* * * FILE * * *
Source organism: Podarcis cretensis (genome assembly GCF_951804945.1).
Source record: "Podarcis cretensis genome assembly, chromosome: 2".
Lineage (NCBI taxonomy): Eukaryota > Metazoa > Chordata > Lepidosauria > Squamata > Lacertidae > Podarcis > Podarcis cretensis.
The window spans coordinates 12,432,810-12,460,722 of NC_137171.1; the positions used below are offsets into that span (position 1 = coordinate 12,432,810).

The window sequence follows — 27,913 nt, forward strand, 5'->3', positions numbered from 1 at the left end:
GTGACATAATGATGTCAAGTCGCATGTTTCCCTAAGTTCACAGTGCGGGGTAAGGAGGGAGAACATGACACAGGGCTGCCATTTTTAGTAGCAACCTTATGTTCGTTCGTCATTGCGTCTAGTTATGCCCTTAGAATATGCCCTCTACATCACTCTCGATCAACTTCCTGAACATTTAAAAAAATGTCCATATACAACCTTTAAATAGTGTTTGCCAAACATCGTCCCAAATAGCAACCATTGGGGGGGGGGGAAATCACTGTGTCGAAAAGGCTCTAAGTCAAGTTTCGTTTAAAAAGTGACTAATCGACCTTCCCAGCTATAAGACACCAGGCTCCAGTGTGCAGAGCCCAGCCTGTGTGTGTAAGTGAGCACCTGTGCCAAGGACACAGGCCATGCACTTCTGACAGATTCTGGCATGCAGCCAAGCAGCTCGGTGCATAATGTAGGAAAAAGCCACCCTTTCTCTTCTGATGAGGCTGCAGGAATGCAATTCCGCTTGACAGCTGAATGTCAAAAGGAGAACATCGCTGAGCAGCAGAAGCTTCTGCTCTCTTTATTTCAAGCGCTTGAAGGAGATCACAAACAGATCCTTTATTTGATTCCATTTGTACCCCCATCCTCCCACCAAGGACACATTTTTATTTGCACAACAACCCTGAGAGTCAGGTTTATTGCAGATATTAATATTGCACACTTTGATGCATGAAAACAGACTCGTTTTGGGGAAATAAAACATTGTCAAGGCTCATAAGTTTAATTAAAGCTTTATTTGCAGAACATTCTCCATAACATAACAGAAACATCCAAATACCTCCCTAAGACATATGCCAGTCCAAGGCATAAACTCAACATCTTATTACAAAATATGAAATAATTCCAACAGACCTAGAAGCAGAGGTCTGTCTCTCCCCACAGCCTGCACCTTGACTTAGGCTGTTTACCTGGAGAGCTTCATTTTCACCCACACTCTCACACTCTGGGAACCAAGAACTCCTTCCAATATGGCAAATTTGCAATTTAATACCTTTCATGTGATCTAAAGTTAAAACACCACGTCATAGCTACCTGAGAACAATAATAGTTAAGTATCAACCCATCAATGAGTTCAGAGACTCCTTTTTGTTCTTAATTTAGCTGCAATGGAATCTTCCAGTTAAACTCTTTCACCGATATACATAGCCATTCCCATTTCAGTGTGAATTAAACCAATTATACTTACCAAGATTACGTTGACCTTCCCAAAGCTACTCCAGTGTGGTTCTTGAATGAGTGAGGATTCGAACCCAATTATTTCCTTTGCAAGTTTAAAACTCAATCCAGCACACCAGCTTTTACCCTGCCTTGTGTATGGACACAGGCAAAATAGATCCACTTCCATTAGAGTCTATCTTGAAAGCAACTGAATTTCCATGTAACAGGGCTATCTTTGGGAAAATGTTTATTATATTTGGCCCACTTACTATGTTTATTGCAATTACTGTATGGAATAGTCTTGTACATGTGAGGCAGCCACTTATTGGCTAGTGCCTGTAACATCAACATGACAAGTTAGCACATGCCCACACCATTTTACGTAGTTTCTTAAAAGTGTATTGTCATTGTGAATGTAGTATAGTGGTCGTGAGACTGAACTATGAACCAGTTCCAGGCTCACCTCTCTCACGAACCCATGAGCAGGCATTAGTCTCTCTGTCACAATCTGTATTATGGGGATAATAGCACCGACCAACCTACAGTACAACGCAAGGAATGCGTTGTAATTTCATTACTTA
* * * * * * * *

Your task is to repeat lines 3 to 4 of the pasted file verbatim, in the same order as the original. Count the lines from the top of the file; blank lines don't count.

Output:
Lineage (NCBI taxonomy): Eukaryota > Metazoa > Chordata > Lepidosauria > Squamata > Lacertidae > Podarcis > Podarcis cretensis.
The window spans coordinates 12,432,810-12,460,722 of NC_137171.1; the positions used below are offsets into that span (position 1 = coordinate 12,432,810).